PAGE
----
S&P Reports Stable Outlook for U.S. Reinsurers

December 9, 2004

Standard & Poor’s Ratings Services has published an article titled “U.S. Reinsurance Year-End 2004 Outlook: Ratings Stability in 2005, An Atoll in Stormy Seas.”

The article reviews the U.S. reinsurance industry and explains S&P’s revised outlook from negative to stable due to recent improved market conditions in the U.S. sector.

“Despite moderate premium rate declines in both property and casualty lines in recent months, profitability margins in most lines of business are expected to remain reasonable in 2005, while the pace and magnitude of reserve additions is expected to slow substantially,” explained S&P credit analyst Laline Carvalho. “Thus, barring any large catastrophes, reinsurers are expected to report moderately improved operating performance in 2005.”

Despite the improved outlook, S&P said it still has “long-term concerns about the industry’s ability to sustain this positive trend. U.S. reinsurers are still looked upon as a drag on the global market, with many of the companies’ non-U.S. parents providing financial support to help keep their American subsidiaries solvent.”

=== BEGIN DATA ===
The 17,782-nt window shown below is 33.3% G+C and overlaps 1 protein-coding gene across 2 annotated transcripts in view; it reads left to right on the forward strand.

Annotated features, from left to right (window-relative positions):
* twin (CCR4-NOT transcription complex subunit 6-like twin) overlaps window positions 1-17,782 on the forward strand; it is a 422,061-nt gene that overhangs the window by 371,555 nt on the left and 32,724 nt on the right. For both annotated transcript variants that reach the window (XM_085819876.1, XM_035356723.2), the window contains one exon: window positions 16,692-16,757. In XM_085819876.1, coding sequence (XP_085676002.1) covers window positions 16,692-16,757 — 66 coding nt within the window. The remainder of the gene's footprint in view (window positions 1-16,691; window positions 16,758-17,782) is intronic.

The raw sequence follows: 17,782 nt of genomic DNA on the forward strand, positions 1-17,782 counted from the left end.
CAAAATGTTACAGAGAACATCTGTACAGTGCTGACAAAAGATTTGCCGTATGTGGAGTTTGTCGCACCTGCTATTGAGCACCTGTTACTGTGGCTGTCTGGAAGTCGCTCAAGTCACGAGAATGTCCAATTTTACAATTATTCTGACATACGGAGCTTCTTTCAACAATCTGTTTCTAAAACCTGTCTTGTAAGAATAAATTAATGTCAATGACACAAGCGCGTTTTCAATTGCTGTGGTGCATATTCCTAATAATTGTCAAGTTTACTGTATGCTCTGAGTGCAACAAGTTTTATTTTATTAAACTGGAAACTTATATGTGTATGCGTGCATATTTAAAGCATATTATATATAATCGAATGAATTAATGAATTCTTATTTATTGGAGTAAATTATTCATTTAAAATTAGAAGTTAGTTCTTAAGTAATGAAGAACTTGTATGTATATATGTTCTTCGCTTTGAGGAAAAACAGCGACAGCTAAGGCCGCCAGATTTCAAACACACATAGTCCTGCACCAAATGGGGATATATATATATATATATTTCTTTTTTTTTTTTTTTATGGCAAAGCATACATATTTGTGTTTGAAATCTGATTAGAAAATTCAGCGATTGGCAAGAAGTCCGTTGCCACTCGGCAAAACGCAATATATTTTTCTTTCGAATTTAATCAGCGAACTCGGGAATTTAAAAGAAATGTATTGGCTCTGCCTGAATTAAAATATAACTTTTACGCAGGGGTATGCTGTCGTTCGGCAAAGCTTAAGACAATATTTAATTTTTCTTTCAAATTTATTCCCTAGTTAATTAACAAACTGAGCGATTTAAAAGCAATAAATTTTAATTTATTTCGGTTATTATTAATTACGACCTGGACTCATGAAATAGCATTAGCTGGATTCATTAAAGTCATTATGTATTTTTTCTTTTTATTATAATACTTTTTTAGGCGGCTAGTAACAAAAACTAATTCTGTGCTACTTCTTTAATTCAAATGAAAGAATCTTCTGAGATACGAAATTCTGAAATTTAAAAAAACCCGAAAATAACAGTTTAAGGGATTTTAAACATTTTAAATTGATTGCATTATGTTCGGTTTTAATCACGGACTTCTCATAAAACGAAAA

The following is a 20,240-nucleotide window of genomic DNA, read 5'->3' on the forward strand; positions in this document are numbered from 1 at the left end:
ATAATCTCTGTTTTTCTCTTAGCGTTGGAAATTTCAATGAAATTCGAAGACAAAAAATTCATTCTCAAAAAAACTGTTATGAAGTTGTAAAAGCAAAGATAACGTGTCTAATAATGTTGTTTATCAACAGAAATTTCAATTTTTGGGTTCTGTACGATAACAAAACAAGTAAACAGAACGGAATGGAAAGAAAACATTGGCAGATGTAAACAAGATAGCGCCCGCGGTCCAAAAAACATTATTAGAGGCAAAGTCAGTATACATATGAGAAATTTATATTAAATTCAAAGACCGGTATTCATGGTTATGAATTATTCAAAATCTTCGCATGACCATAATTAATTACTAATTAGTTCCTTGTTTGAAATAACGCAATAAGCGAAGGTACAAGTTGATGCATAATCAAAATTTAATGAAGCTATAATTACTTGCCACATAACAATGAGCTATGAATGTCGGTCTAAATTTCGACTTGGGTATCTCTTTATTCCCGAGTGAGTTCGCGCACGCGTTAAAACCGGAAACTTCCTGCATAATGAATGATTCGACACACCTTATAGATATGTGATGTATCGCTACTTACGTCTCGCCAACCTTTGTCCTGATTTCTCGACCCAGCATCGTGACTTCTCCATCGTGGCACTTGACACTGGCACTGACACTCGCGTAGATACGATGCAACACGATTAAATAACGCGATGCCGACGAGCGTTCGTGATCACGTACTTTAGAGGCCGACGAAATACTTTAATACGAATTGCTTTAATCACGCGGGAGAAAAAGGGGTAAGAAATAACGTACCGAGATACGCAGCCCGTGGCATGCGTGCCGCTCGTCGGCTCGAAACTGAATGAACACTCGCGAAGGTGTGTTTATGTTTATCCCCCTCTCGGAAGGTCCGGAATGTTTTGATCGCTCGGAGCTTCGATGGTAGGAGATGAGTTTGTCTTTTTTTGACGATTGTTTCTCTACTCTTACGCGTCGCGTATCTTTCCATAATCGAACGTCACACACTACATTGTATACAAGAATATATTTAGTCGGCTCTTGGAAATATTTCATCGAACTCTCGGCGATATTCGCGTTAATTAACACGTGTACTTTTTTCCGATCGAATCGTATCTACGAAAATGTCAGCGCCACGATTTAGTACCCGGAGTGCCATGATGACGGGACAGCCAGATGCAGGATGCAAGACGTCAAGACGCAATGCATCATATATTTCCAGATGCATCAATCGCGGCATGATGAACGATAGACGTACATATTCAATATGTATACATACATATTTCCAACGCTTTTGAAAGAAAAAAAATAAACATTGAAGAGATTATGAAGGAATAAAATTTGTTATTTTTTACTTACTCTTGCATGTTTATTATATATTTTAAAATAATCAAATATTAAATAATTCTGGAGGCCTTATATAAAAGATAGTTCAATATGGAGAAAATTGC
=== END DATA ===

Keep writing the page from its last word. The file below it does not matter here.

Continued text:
“The stable outlook signifies that we expect fewer downgrades relative to upgrades in the U.S. market in 2005,” Ms. Carvalho noted. In fact, we’ve already seen a trend in stabilization. The stabilizing trend, relative to prior years, is tied to declining reserve additions, which peaked in 2002 as well as better pricing conditions.”

The report is available to subscribers of RatingsDirect, Standard Poor’s Web-based credit research and analysis system, at: www.ratingsdirect.com. If you are not a RatingsDirect subscriber, you may purchase a copy of the report by calling (1) 212-438-9823 or send an e-mail to: research_request@standardandpoors.com. Ratings information can also be found on Standard & Poor’s public Web site at:
www.standardandpoors.com; under Credit Ratings in the left navigation bar, select Find a Rating, then Credit Ratings Search.

S&P noted that all of its research information “is accessible for 24 hours after publication on the public Web site.”

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